Doug Reed, Landscape Architect, Writes in Support of "Greenwood Pond: Double Site"


On February 21, 2024, Doug Reed wrote the following letter to the Des Moines Art Center (DMAC) Director Kelly Baum concerning plans to demolish Greenwood Pond: Double Site, a site-specific installation by the internationally acclaimed leader of the land art movement, Mary Miss, commissioned for the Art Center’s permanent collection. The work, which opened in 1996, is in a diminished condition with some sections fenced off, suggesting the DMAC has not fulfilled its contractual obligation to “reasonably protect and maintain” the work. The Cultural Landscape Foundation (TCLF) is calling for the DMAC to reverse it demolition decision and, instead, to engage in meaningful consultations with the artist and others to find a solution that restores the artwork and develops a long-term, ongoing maintenance plan. 




Dear Director Baum:     

I write to protest the Des Moines Art Center’s decision to demolish “Greenwood Pond: Double Site” (GPDS), the significant work of site-specific art by Mary Miss in its collection. Its removal would be a regrettable, short-sighted and an irresponsible act for any agency, let alone a museum of art, and our country’s cultural heritage would be irrevocably diminished.     

I had the privilege to work with Mary early in my landscape architectural career on the design and construction of the critically acclaimed waterfront park at South Cove in New York City. She was a genuine and thoughtful collaborator with her architect and landscape architect partners and with her client, always sensitive to the complex issues that come with making a public place, which range from community needs to budgetary constraints. During the process of realizing South Cove, which spanned over four years, I observed the artist at work, masterfully expressing ideas and generating drawings for a place that would be like no other on New York’s waterfront. South Cove achieves that ambition. It embodies one of the special attributes that GPDS possesses—the work is so particularly tied to its site that it could be nowhere else.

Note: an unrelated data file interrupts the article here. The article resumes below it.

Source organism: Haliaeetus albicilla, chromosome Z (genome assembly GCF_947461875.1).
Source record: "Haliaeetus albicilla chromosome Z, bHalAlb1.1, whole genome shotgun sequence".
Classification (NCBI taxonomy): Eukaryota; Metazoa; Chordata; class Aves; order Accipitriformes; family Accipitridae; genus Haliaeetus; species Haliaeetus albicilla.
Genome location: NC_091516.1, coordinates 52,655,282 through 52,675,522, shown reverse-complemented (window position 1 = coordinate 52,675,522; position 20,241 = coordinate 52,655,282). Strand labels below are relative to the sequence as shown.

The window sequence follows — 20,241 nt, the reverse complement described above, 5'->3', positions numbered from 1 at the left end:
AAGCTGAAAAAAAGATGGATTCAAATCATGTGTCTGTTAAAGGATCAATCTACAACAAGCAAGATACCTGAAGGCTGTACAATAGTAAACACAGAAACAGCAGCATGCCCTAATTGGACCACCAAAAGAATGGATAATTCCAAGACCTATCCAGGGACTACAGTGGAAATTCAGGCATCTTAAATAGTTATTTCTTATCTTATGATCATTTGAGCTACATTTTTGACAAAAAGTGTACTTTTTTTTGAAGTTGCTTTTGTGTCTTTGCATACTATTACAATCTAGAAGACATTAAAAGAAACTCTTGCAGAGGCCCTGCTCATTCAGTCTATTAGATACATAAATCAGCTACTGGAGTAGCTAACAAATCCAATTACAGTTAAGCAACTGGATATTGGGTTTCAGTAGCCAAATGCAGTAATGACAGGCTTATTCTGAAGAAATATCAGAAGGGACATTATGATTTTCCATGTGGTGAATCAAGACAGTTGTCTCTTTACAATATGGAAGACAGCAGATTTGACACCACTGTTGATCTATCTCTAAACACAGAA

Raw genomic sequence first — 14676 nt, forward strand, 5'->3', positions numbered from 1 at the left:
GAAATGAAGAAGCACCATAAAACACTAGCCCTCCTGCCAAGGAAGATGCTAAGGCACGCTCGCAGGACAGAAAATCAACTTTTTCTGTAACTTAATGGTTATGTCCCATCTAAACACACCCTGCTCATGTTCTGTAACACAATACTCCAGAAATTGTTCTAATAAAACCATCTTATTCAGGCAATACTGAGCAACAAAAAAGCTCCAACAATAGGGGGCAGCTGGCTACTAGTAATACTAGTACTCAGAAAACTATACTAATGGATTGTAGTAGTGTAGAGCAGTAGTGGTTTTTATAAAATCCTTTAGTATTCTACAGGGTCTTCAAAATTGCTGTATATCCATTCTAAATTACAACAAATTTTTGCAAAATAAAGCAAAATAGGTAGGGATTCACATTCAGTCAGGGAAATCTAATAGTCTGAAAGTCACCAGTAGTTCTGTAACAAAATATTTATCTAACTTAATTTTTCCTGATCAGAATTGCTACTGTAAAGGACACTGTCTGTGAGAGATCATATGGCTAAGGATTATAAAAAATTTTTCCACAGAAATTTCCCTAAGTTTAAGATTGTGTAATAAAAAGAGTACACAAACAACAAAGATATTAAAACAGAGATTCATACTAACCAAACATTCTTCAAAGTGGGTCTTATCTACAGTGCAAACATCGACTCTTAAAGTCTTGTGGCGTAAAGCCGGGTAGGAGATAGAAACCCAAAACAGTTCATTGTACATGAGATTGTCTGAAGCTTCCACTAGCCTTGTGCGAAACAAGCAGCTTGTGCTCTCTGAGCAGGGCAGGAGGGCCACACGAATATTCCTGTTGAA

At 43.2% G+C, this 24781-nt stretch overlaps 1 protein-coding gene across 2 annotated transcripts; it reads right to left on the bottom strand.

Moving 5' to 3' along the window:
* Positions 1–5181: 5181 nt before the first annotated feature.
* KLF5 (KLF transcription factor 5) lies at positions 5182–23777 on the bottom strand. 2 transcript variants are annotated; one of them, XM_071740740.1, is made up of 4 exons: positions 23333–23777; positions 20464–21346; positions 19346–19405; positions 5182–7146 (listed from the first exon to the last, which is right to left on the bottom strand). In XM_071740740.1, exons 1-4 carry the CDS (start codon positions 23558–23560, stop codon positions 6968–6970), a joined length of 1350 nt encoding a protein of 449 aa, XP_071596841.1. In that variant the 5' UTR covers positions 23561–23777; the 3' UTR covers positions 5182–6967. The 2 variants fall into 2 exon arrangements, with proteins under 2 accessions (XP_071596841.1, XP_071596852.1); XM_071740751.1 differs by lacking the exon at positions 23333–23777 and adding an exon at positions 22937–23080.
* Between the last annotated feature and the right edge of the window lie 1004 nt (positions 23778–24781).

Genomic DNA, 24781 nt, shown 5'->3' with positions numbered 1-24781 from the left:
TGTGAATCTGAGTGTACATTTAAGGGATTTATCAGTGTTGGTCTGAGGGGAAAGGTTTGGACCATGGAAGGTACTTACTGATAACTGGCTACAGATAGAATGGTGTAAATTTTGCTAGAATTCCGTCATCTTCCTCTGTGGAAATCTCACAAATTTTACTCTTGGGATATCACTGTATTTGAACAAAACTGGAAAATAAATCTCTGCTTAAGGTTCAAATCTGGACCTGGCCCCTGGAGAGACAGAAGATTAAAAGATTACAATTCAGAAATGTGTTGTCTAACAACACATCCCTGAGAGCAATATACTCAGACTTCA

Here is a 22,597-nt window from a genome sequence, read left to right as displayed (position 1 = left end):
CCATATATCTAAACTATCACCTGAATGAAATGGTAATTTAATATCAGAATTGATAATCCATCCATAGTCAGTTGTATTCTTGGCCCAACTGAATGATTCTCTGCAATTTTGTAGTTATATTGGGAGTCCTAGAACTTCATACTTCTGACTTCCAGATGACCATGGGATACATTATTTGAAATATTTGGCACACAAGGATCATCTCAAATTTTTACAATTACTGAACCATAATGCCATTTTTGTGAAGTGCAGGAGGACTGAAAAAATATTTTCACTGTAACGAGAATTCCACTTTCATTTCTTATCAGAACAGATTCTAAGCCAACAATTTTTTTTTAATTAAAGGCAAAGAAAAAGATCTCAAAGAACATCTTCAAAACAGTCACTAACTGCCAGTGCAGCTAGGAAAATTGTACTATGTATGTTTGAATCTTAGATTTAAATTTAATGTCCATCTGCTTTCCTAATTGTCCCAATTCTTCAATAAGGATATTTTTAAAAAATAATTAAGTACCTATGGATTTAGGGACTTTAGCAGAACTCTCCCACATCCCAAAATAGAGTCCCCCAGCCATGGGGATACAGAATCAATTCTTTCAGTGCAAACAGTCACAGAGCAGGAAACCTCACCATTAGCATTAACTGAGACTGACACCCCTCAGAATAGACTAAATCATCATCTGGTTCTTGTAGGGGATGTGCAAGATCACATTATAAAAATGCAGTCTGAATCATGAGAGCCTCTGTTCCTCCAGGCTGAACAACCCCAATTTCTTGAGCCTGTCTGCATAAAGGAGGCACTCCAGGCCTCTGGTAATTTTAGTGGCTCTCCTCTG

I also want to speak to GPDS within the continuum of Mary’s significant body of work. More so than many of Mary’s works, GPDS represents an immense scope and richness of experience through an environmental form of impressively large scale. It evocatively interprets the site’s specific hydrological and topographical systems, weaving together water, earth, plants, paths, and places into a unified and coherent experience. And, as at South Cove, it is inextricably rooted in its site. I would argue that GPDS reflects a maturity of expression by a major American artist; it exemplifies Mary’s life-long pursuit in her work to subvert any sense of a sculpture being plunked down on a site—a fundamental tenet of the land art movement that she has championed. Through her ideas, her work, and in the practice of her work, she has influenced artists, designers, landscape architects and architects for over fifty years.     

The Center must reverse its course and instead pursue the due diligence required of any cultural institution to preserve this important work for posterity. I am linked to all communications regarding this matter, and thus far I haven’t seen evidence of your profound obligation.     


Douglas Reed FASLA RAAR  

Principal emeritus, Reed Hilderbrand Landscape Architecture  

Founding Board Member, The Cultural Landscape Foundation


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